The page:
South Boston News & Record
and Mecklenburg Sun
04/17/14 - 6:59 am
The South Boston/Halifax County Visitor Center has received the “Visitor Center of the Year” award given annually by the Virginia Association of Convention and Visitors Bureaus (VACVB).
04/16/14 - 7:09 am
Leaf-burning spirals out of control; person responsible may be liable for damage after violating 4 p.m. ban
04/16/14 - 7:01 am
The ordinance defines a dilapidated building as any residential, rental or commercial structure that could contribute to the spread of disease or injury, creates a fire hazard, is liable to…
04/17/14 - 6:58 am
The first race of the night will get the green flag at 7 p.m.
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A tree for all seasons
SoVaNow.com / December 26, 2012If your beloved Christmas tree looks so lovely and its decorations mean so much to you, why don’t you just leave it up all year?
That’s what Vickie and Doug Boyles do.
They call it their Travel Tree, and the skinny artificial evergreen with multicolored lights nestles 12 months a year in a nook near the kitchen refrigerator, its branches draped with ornaments and keepsakes from their travels: from Key West, Virginia Beach, Puerto Rico, Massachusetts, the Virgin Islands. There are swimtrunk-wearing Santas, strands of Mardi Gras beads and a globe from “Mayberry” bearing Sheriff Andy Taylor’s squad car. Mickey and Minnie Mouse stand atop an orb from Disney World.
“When we go on a cruise, the first thing we do when we stop at an island is look for a Christmas tree ornament,” says Mrs. Boyles, who works at Wyatt Chevrolet. Her husband has spent his career at True Value Hardware.
The Boyleses, who live in Halifax’s Oak Hill neighborhood, love to vacation – they plan trips about a year and a half in advance, and they’re partial to tropical, sunny climes (Boyles’ favorite: St. Martin, with “beach like velvet”) so the tree is both a daily reminder of their good times as well as a promise of journeys to come.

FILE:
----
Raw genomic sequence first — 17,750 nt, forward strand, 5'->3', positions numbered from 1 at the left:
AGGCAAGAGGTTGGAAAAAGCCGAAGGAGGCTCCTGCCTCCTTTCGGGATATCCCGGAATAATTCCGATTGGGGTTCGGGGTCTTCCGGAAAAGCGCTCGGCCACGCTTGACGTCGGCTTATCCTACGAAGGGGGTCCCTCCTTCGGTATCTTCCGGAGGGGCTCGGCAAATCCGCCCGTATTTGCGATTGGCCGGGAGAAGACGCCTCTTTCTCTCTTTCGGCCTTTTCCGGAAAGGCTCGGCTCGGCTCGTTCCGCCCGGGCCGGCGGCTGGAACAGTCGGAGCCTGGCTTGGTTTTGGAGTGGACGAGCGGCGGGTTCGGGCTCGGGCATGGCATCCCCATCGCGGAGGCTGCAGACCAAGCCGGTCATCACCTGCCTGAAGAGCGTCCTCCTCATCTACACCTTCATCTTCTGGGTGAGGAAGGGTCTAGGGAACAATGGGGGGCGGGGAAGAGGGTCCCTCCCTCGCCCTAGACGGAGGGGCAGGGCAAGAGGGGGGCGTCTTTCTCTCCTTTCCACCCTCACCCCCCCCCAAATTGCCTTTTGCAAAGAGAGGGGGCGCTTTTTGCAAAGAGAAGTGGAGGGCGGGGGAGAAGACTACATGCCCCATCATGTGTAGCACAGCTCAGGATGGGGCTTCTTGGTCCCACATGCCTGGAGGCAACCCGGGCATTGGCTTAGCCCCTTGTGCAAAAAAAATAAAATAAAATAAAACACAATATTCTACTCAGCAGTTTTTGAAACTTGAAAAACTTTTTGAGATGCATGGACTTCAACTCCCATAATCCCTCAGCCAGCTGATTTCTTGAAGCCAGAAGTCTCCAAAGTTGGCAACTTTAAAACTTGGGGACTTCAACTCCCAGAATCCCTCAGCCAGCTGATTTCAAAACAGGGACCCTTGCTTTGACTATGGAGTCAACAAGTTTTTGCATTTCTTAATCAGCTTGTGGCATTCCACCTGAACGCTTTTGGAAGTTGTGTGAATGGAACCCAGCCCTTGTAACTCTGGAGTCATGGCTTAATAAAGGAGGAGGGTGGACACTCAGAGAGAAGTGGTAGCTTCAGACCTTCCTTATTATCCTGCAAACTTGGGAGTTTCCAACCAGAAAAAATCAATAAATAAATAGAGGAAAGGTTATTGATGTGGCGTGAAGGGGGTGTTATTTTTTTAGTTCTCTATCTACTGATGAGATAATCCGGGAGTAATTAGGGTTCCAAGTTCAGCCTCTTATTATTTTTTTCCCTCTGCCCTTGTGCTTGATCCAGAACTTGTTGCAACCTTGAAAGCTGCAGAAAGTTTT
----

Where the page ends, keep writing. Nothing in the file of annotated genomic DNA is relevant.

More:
It started some years ago when Mrs. Boyles couldn’t bring herself to box up, in January, some special ornaments. Over the years, the Travel Tree collected more and more mementos so that now its branches are nearly full.
“We just find another little empty spot,” she says.
Now, at this season of the year, the travel tree is not to be confused with the couple’s other two Christmas trees: one in the foyer and one in the living room, each of which bears beautiful, cherished ornaments, some of inestimable sentimental value. But there’s still no cross-over, no mingling whatsoever with the Travel Tree – a strict segregation is observed.
This year, though, allows Mrs. Boyles, she will make one exception: her brand-new, highly sought-after Ziggy’s restaurant commemorative ornament, which sold like crazy for the Halifax County Historical Society.
Ziggy’s alone will be promoted to the year-round tree. 623
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